Balance of Power: The Politics, Policies and People

2018 was a big election year in Ohio.  Republicans held onto all five statewide executive offices including governor and super majorities in both the Ohio House and Senate.  But there were a few bright spots for Democrats, among them the reelection of U.S. Senator Sherrod Brown and the election of two Democrats to the Ohio Supreme Court.

With election 2018 over, the focus now shifts to governing. Stay connected with the latest on politics, policies and people making the decisions at all levels affecting your lives.

Ways to Connect

In the months leading up to the midterms, Ohio election officials tried to make their computer systems harder to hack.

They role-played how to handle cyberattacks and received help from the U.S. Department of Homeland Security.

They say last week’s vote went off without major cybersecurity problems. Now they have to prepare for an even bigger election—the 2020 presidential race.

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The Libertarian Party

The Green Party and the Libertarian Party of Ohio appear to be on the verge of no longer being recognized as minor parties, based on the results of last week’s vote and a state law from 2013. But a spokesman for one of those parties said that law actually protects their status.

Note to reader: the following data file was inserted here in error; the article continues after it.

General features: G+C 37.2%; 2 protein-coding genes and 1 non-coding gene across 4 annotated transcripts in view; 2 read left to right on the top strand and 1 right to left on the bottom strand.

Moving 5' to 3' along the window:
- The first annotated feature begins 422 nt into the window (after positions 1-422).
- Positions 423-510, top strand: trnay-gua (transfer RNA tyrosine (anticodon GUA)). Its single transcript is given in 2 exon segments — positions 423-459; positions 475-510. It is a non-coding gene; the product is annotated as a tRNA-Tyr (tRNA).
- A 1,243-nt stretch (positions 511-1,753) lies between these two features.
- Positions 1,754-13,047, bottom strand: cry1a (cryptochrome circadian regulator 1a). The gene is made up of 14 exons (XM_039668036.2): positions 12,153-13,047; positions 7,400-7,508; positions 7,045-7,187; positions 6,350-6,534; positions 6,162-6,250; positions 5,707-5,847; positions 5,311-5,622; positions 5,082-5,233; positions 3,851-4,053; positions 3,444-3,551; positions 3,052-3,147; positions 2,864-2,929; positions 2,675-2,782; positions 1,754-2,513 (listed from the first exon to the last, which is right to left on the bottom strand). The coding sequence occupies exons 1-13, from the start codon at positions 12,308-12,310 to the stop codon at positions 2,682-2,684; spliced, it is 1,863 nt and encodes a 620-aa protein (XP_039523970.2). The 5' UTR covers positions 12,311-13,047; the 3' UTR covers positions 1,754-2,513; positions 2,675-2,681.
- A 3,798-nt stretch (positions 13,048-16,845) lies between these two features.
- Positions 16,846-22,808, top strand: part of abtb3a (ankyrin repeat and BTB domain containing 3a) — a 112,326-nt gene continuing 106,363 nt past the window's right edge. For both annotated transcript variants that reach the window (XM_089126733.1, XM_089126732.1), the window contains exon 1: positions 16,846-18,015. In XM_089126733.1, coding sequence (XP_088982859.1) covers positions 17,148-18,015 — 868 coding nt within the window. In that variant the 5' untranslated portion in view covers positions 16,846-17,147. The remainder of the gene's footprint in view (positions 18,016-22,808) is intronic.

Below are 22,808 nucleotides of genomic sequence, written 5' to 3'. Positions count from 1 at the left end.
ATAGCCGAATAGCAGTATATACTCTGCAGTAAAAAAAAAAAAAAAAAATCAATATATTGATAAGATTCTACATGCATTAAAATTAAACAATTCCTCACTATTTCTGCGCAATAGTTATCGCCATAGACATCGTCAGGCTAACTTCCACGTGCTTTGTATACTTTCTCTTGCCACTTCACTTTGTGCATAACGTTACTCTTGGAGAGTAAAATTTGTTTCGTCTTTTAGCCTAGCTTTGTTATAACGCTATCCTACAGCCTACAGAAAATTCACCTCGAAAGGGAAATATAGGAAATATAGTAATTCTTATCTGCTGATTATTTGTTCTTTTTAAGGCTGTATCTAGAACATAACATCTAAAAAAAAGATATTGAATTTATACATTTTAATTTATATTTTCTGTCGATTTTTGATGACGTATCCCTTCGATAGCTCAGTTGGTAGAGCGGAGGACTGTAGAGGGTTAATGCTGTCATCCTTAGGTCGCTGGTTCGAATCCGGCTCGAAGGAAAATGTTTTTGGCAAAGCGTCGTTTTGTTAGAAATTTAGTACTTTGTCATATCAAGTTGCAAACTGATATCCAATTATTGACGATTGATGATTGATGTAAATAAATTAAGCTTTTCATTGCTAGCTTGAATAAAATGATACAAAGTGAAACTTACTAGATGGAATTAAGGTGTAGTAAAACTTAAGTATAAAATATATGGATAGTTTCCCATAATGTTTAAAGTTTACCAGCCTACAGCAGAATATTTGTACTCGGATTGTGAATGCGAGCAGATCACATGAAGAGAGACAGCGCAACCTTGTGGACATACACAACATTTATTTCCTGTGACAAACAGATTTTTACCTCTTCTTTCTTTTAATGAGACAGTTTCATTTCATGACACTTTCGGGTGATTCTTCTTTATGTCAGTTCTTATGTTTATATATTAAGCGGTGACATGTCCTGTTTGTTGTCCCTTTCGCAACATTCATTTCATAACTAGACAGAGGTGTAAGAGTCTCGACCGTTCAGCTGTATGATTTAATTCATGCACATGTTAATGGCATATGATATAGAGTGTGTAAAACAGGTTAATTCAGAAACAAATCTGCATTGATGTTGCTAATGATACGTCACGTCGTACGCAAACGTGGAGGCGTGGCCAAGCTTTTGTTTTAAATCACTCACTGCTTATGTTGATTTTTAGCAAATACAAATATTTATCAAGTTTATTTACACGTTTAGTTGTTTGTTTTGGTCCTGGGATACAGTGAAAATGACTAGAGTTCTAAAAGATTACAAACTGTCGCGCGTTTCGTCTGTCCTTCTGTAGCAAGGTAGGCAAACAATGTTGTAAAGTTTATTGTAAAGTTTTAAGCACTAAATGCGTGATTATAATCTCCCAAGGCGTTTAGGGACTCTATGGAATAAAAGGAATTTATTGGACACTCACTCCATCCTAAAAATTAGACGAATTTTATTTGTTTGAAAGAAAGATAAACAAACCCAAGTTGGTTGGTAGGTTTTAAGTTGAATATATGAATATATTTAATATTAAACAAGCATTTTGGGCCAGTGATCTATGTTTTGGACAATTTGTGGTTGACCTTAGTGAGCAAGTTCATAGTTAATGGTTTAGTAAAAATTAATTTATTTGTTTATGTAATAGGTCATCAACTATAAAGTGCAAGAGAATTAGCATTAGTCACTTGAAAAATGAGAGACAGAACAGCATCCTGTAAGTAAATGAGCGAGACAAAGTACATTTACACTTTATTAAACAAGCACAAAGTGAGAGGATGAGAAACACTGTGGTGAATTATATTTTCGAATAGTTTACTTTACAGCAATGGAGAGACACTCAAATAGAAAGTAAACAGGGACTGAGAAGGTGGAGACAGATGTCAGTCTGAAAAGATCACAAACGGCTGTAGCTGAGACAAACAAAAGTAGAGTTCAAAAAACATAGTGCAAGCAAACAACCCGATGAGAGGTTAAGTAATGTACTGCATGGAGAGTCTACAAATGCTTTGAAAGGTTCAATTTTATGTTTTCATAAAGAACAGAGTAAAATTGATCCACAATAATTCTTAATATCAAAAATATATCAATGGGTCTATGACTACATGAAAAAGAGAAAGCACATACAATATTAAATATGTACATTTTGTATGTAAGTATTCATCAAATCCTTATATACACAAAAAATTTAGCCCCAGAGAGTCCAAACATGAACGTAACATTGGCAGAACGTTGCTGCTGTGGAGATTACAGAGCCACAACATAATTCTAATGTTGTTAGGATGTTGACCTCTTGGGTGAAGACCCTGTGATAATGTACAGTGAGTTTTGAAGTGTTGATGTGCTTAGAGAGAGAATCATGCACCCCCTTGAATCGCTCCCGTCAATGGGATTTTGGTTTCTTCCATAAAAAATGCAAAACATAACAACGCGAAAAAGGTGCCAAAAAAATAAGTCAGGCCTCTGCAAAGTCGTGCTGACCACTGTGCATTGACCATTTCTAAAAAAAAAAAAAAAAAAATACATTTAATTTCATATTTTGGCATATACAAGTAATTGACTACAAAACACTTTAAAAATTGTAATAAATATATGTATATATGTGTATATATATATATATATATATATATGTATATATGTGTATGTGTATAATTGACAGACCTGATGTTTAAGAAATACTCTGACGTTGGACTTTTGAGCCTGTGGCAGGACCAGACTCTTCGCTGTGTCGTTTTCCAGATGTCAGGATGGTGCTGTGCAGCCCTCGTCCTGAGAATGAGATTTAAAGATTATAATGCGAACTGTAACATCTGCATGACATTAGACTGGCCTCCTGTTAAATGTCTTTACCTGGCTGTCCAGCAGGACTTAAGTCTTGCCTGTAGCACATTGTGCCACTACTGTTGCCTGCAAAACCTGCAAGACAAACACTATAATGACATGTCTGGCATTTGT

The law says minor parties need 3 percent of the vote in a gubernatorial or presidential election to keep their status. 


Though he’s had some issues with the Statehouse press corps, Ohio’s governor is defending the role of the media.

John Kasich's comments come in the wake of the latest criticisms from President Donald Trump. 

Kasich has no problem firing back at Trump when they disagree.

Most recently Kasich says Trump’s assertion that the media is the "enemy of the people" is, in Kasich’s words, some of the most outrageous language he’s ever heard out of a political leader.


Ohio House District 37 changed parties on election night by a razor thin margin.

Hudson city councilman Casey Weinstein, a democrat, defeated republican Mike Rasor by roughly 600 votes out of an estimated 55-thousand votes cast.

Weinstein plans to focus on putting people first.


Many political strategists are weighing in on what this year’s election results mean for Ohio going forward. With the GOP sweeping the statewide executive races, many say Ohio is without question a “red state”. But one politician says, somewhat surprisingly, that’s not necessarily the case.

Republicans and even some Democratic leaders are saying Ohio is no longer the swing state it used to be.